Data warehousing workloads often consist of star queries. Data warehouses optimize and execute each star query as if it was the only one running in the system, using a separate execution plan. In fact, each execution plan is independent of other concurrent star queries even if they are similar or identical. For a small number of concurrent star queries, this approach makes the optimization phase faster and creates efficient execution plans. For higher concurrency, however, it cannot exploit work and data sharing opportunities, resulting in increased contention for I/O and CPU resources.
In this project, we begin by comparing two existing approaches for work sharing, via pipelined execution, among concurrent star queries: (a) QPipe, a staged operator-centric query execution engine – that supports the On-demand Simultaneous Pipelining (OSP) of intermediate results – and (b) CJOIN, a join operator that exploits the semantics of star schemas. We show that work sharing via data pipelining (CJOIN) outperforms task pipelining (QPipe) in most cases, except when the similarity among submitted star queries is high or when the selectivity of dimension tables is high. Hence, we argue that an execution engine for star queries needs a hybrid approach to decide, at run-time, which form of work sharing is more beneficial and we continue to work towards creating such a hybrid query execution engine.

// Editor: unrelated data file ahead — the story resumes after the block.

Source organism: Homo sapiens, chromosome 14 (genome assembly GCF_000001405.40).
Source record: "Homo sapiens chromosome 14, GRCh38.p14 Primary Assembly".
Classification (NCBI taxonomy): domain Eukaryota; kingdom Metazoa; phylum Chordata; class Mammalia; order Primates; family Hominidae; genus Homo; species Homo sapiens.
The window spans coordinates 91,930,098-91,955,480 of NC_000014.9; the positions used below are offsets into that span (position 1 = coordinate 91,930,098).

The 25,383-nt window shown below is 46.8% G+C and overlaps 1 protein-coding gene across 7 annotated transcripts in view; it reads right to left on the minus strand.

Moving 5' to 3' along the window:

People involved: Iraklis Psaroudakis, Manos Athanassoulis
This work was partially supported in the means of the european funded project BIGFOOT.